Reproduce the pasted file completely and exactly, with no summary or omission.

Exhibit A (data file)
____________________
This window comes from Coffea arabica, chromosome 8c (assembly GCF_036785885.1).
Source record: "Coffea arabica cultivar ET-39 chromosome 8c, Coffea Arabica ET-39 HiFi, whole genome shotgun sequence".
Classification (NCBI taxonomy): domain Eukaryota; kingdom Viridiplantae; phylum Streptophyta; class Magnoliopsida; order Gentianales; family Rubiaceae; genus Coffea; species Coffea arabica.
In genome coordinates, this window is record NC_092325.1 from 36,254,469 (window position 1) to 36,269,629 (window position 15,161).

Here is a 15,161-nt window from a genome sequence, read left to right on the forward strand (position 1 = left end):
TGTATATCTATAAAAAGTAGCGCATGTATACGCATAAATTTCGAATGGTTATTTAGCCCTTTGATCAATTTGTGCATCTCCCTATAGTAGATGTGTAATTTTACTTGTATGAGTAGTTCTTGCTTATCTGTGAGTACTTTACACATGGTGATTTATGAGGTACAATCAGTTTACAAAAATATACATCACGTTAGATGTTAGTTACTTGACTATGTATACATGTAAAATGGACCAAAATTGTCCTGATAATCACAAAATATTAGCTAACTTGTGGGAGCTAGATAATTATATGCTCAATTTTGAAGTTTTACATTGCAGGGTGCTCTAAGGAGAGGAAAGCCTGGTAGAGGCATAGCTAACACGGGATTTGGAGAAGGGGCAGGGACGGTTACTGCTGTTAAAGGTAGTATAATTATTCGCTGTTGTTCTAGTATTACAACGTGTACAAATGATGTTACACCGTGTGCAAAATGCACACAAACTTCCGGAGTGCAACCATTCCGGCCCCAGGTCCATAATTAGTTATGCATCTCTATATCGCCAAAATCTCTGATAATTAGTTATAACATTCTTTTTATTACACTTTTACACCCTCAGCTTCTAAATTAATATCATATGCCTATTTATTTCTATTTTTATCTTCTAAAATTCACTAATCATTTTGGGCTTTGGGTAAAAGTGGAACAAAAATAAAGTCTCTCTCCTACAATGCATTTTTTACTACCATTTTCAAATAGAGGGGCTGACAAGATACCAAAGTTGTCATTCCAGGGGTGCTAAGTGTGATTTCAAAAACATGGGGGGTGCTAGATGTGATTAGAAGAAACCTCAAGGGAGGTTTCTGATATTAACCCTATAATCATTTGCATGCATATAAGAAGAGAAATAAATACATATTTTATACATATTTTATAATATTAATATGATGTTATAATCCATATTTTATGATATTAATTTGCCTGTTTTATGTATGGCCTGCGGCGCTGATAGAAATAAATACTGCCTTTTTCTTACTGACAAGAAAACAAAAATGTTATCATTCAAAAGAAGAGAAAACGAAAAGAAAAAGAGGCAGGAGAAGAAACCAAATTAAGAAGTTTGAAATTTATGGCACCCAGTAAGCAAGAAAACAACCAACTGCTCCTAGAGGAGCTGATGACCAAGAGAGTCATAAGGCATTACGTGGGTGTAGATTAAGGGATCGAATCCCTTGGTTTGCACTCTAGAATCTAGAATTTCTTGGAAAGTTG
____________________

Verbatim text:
This window comes from Coffea arabica, chromosome 8c (assembly GCF_036785885.1).
Source record: "Coffea arabica cultivar ET-39 chromosome 8c, Coffea Arabica ET-39 HiFi, whole genome shotgun sequence".
Classification (NCBI taxonomy): domain Eukaryota; kingdom Viridiplantae; phylum Streptophyta; class Magnoliopsida; order Gentianales; family Rubiaceae; genus Coffea; species Coffea arabica.
In genome coordinates, this window is record NC_092325.1 from 36,254,469 (window position 1) to 36,269,629 (window position 15,161).

Here is a 15,161-nt window from a genome sequence, read left to right on the forward strand (position 1 = left end):
TGTATATCTATAAAAAGTAGCGCATGTATACGCATAAATTTCGAATGGTTATTTAGCCCTTTGATCAATTTGTGCATCTCCCTATAGTAGATGTGTAATTTTACTTGTATGAGTAGTTCTTGCTTATCTGTGAGTACTTTACACATGGTGATTTATGAGGTACAATCAGTTTACAAAAATATACATCACGTTAGATGTTAGTTACTTGACTATGTATACATGTAAAATGGACCAAAATTGTCCTGATAATCACAAAATATTAGCTAACTTGTGGGAGCTAGATAATTATATGCTCAATTTTGAAGTTTTACATTGCAGGGTGCTCTAAGGAGAGGAAAGCCTGGTAGAGGCATAGCTAACACGGGATTTGGAGAAGGGGCAGGGACGGTTACTGCTGTTAAAGGTAGTATAATTATTCGCTGTTGTTCTAGTATTACAACGTGTACAAATGATGTTACACCGTGTGCAAAATGCACACAAACTTCCGGAGTGCAACCATTCCGGCCCCAGGTCCATAATTAGTTATGCATCTCTATATCGCCAAAATCTCTGATAATTAGTTATAACATTCTTTTTATTACACTTTTACACCCTCAGCTTCTAAATTAATATCATATGCCTATTTATTTCTATTTTTATCTTCTAAAATTCACTAATCATTTTGGGCTTTGGGTAAAAGTGGAACAAAAATAAAGTCTCTCTCCTACAATGCATTTTTTACTACCATTTTCAAATAGAGGGGCTGACAAGATACCAAAGTTGTCATTCCAGGGGTGCTAAGTGTGATTTCAAAAACATGGGGGGTGCTAGATGTGATTAGAAGAAACCTCAAGGGAGGTTTCTGATATTAACCCTATAATCATTTGCATGCATATAAGAAGAGAAATAAATACATATTTTATACATATTTTATAATATTAATATGATGTTATAATCCATATTTTATGATATTAATTTGCCTGTTTTATGTATGGCCTGCGGCGCTGATAGAAATAAATACTGCCTTTTTCTTACTGACAAGAAAACAAAAATGTTATCATTCAAAAGAAGAGAAAACGAAAAGAAAAAGAGGCAGGAGAAGAAACCAAATTAAGAAGTTTGAAATTTATGGCACCCAGTAAGCAAGAAAACAACCAACTGCTCCTAGAGGAGCTGATGACCAAGAGAGTCATAAGGCATTACGTGGGTGTAGATTAAGGGATCGAATCCCTTGGTTTGCACTCTAGAATCTAGAATTTCTTGGAAAGTTG